North Korean leader Kim Jong Un and wife Ri Sol Ju, and Chinese President Xi Jinping and wife Peng Liyuan toast each other, in this undated photo released by North Korea's Korean Central News Agency (KCNA) in Pyongyang March 28, 2018. KCNA/via Reuters ATTENTION EDITORS - THIS IMAGE WAS PROVIDED BY A THIRD PARTY. REUTERS IS UNABLE TO INDEPENDENTLY VERIFY THIS IMAGE. NO THIRD PARTY SALES. NOT FOR USE BY REUTERS THIRD PARTY DISTRIBUTORS. SOUTH KOREA OUT. NO COMMERCIAL OR EDITORIAL SALES IN SOUTH KOREA.
North Korean leader Kim Jong Un and wife Ri Sol Ju, and Chinese President Xi Jinping and wife Peng Liyuan meet, in this undated photo released by North Korea's Korean Central News Agency (KCNA) in Pyongyang March 28, 2018. KCNA/via Reuters ATTENTION EDITORS - THIS IMAGE WAS PROVIDED BY A THIRD PARTY. REUTERS IS UNABLE TO INDEPENDENTLY VERIFY THIS IMAGE. NO THIRD PARTY SALES. NOT FOR USE BY REUTERS THIRD PARTY DISTRIBUTORS. SOUTH KOREA OUT. NO COMMERCIAL OR EDITORIAL SALES IN SOUTH KOREA.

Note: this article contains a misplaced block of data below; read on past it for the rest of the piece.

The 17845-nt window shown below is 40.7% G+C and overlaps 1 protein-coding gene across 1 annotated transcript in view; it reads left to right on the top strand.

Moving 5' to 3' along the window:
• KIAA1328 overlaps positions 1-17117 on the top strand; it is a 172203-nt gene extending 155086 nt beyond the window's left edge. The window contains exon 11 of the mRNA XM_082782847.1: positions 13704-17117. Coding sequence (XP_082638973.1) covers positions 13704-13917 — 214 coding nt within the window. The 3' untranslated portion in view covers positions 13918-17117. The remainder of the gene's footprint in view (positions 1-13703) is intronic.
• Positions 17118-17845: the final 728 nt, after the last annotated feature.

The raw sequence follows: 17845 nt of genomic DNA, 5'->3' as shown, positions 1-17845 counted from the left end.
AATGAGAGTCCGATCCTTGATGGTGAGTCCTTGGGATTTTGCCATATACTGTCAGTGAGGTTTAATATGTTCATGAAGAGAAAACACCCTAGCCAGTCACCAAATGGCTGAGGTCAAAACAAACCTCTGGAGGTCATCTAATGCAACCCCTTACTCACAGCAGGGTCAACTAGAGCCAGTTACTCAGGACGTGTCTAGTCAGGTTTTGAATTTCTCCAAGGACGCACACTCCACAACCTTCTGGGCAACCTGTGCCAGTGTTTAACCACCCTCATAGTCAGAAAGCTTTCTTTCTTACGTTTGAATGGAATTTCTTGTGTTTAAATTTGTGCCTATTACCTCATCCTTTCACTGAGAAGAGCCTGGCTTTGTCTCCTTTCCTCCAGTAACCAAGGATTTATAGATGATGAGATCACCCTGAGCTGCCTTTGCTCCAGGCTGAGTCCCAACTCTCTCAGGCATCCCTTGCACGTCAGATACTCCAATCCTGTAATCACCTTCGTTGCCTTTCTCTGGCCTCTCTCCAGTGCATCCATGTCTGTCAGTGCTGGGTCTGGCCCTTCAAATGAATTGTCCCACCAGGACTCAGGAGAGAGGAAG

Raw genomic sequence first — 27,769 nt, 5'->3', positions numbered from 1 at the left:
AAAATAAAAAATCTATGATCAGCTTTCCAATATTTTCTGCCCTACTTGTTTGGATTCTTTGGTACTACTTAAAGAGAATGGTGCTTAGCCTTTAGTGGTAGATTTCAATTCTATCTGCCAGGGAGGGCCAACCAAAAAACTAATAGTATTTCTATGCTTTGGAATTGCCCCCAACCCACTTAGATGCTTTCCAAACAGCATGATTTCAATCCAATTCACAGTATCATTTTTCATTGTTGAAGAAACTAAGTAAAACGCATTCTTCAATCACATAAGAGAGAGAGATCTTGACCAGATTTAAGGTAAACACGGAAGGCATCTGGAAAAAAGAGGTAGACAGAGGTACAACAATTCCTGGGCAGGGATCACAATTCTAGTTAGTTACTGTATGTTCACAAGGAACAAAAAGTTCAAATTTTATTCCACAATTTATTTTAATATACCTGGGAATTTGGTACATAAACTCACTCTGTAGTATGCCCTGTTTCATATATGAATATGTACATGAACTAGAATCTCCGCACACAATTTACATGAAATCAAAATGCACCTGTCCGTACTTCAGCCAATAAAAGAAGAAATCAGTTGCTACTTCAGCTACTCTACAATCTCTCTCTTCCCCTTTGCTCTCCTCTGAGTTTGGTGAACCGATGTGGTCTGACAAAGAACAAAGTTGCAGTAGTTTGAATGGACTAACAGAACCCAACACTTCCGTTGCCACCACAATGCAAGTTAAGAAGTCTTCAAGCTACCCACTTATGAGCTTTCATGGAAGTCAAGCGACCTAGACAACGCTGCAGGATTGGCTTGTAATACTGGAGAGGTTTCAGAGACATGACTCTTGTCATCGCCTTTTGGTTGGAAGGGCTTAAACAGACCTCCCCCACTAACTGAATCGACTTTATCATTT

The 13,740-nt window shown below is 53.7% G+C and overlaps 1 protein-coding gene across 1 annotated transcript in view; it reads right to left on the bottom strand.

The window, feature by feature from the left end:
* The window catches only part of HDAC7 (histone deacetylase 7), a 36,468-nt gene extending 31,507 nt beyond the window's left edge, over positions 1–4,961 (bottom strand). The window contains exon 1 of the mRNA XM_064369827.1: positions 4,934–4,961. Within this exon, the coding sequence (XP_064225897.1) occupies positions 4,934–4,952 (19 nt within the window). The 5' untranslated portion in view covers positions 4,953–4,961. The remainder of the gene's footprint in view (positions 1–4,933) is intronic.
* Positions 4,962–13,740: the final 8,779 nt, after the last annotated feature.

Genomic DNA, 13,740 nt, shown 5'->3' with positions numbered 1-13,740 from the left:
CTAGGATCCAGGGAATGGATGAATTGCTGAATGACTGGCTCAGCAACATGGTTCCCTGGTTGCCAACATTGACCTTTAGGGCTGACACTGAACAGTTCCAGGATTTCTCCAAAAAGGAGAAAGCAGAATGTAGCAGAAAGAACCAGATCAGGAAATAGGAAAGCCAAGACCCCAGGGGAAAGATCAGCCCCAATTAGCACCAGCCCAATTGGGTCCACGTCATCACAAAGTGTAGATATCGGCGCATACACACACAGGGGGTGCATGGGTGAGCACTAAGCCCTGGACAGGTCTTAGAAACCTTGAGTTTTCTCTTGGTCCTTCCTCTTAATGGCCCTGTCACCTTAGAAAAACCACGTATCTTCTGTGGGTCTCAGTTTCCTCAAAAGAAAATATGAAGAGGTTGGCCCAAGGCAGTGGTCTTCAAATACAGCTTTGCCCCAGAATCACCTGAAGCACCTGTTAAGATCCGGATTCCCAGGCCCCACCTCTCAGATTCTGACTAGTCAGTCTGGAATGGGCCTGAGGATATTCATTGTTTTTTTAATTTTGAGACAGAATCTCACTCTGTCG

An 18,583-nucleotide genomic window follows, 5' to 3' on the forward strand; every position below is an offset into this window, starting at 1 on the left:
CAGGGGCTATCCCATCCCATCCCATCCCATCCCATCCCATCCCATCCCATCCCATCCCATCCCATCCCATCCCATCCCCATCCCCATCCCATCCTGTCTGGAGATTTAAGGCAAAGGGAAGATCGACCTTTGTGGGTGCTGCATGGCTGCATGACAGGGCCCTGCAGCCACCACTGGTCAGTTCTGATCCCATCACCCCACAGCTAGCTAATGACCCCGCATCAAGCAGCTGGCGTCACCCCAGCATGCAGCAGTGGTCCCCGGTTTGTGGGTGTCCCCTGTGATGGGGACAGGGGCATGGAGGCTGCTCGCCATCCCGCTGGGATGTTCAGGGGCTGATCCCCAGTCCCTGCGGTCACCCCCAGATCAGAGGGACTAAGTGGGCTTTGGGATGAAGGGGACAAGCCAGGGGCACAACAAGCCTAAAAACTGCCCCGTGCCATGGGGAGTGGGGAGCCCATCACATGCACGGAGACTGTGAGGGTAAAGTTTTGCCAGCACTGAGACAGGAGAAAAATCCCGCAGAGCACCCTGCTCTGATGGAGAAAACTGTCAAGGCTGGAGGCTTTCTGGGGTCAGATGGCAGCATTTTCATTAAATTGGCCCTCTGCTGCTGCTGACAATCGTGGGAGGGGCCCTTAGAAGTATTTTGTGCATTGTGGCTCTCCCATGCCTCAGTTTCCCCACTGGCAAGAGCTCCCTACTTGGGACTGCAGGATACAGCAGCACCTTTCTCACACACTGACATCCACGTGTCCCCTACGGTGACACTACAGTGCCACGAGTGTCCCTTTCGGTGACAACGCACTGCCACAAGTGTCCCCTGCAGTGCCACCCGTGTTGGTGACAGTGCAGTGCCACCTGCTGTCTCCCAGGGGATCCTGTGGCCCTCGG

North Korean leader Kim Jong Un and wife Ri Sol Ju, and Chinese President Xi Jinping and wife Peng Liyuan attend a banquet in Beijing, China, in this undated photo released by North Korea's Korean Central News Agency (KCNA) in Pyongyang March 28, 2018. KCNA/via Reuters ATTENTION EDITORS - THIS IMAGE WAS PROVIDED BY A THIRD PARTY. REUTERS IS UNABLE TO INDEPENDENTLY VERIFY THIS IMAGE. NO THIRD PARTY SALES. NOT FOR USE BY REUTERS THIRD PARTY DISTRIBUTORS. SOUTH KOREA OUT. NO COMMERCIAL OR EDITORIAL SALES IN SOUTH KOREA.